Told with the simplicity of an African folktale, a lilting rhythm and an almost ethnographic directness, this plaintive story of an afflicted mother's urge to secure a better future for her daughter is a deeply affecting drama that addresses AIDS. Creditable entry in the HBO original films library, has strong future in prestige television slots and festivals.
The increasing concern that advancements in HIV treatment have encouraged the Western world to let down its guard makes a film like “Yesterday” resonate profoundly. Told with the pared-down simplicity of an African folktale, a lilting rhythm and an almost ethnographic directness, this plaintive story of an afflicted mother’s urge to secure a better future for her daughter is a deeply affecting humanist drama that addresses AIDS with gentle eloquence. A creditable entry in the HBO original films library, it should have a strong future in prestige television slots and festivals, with specialized distribution a distinct possibility.
Shot mainly in the parched landscapes of Kwazulu Natal, South Africa, the story of dignity and endurance in the face of abject suffering and deprivation could easily have become a bleeding-heart treatise. Instead, director Darrell James Roodt has crafted an unsentimental drama with as much poetic as emotional force. The project is the first international production shot in the Zulu language.
Establishing a rhythmic pattern of difficult journeys, physically ailing young mother Yesterday (Leleti Khumalo) begins a long trek on foot with her bright, questioning 7-year-old daughter Beauty (Lihle Mvelase) from their remote Zululand village to the closest clinic.
There, a single doctor is faced with an impossibly long line of patients, who have come from all over the region. Turned away, Yesterday returns the following week in another futile attempt to get treatment.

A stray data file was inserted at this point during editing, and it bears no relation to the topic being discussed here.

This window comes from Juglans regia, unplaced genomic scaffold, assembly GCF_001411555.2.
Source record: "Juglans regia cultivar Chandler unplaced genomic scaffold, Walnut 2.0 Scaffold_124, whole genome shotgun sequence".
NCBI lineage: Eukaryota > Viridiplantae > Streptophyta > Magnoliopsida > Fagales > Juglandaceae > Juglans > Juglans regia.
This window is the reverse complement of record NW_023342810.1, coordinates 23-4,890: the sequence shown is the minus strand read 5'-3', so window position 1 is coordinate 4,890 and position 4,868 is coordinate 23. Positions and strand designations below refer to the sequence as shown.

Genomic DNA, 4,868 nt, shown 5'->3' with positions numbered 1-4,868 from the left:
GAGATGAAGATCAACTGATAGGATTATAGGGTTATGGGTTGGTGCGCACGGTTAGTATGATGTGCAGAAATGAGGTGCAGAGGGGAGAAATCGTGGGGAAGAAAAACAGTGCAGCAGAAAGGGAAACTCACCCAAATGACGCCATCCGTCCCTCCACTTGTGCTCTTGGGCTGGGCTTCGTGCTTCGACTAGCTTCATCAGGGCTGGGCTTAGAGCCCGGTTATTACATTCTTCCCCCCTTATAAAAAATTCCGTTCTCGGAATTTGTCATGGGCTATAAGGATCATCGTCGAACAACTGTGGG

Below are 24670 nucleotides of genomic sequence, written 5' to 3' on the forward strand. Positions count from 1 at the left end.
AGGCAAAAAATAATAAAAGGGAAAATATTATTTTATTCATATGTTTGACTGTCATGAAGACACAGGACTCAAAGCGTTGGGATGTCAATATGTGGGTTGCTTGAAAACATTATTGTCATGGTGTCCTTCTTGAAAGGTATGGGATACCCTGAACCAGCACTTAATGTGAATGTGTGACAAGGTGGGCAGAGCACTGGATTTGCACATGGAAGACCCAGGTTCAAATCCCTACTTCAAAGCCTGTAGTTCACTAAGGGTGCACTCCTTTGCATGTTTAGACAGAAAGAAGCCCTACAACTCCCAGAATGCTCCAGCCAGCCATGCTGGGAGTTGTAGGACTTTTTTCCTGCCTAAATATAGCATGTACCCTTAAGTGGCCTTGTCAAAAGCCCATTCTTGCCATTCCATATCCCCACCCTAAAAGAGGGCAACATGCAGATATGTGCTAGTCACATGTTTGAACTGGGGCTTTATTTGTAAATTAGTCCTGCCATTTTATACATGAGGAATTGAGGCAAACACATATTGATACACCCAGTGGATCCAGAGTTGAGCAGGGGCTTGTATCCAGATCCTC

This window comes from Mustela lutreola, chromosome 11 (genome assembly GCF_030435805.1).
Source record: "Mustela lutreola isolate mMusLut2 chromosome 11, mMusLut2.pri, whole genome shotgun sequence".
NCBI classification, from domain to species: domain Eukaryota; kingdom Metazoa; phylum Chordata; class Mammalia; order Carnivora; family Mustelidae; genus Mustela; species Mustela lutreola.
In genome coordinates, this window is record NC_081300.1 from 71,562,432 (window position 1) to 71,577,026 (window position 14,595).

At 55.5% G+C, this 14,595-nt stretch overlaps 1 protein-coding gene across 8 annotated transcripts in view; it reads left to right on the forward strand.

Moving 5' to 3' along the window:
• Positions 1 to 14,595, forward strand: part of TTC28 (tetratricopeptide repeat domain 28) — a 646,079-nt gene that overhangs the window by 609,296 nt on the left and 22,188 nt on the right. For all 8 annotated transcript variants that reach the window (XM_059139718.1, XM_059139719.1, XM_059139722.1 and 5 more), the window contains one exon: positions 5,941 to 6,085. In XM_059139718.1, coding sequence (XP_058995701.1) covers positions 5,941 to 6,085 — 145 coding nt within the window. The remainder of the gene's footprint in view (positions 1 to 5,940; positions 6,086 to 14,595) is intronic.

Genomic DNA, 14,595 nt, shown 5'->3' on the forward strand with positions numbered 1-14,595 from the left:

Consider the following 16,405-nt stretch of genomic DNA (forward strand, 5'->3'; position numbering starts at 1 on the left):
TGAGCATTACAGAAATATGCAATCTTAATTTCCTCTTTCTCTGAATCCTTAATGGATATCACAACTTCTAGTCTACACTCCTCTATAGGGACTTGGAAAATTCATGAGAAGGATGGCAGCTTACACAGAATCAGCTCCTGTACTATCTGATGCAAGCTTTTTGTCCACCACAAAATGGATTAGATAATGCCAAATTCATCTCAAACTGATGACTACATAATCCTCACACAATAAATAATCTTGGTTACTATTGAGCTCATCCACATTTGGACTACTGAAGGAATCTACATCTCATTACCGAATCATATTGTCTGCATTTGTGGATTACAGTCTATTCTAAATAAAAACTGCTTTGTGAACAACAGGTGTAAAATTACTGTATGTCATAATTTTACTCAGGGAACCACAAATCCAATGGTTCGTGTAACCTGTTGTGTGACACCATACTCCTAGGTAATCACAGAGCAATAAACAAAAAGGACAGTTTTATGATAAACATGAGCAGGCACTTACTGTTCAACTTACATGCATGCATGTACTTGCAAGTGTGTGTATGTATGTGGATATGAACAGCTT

Meanwhile, she befriends a schoolteacher (Harriet Lehabe), who is new to the village, where most of the other women keep outsiders at a distance. With a chronic cough and lack of energy, Yesterday’s health continues to deteriorate. The concerned schoolteacher insists on minding Beauty and paying for a taxi to take Yesterday to the clinic early enough to be near the front of the line. But following blood tests, the doctor (Camilla Walker) is not optimistic.
Still maintaining the same measured pace and economy of information, the film then notches up into a higher dramatic gear as Yesterday travels to Johannesburg to inform her brutally unaccepting mineworker husband John (Kenneth Kambule).
The developments that follow — John returns ravaged by illness the following winter; Yesterday forgives and cares for him while willing herself to stay alive until Beauty can start school — could easily have tipped the story into melodrama. Instead, it remains a work of quiet power, universality and heartrending compassion.
While the word AIDS is barely spoken, the film provides humbling evidence of the vast gap in available treatment standards in certain parts of the world, notably South Africa, where despite relatively solid healthcare compared to neighboring countries, the illness has replaced apartheid as the national scourge.
Michael Brierley’s graceful camerawork ably harnesses the dusty beauty and forbidding expanses of the landscape to provide an imposing frame, often getting down low, close to the earth, to place the characters even more firmly within their physically harsh environment. Mandala Kunene’s score and haunting African vocals add considerably to the film’s melancholy spell, movingly incarnated in the beautiful, sad features of actress Khumalo in the title role.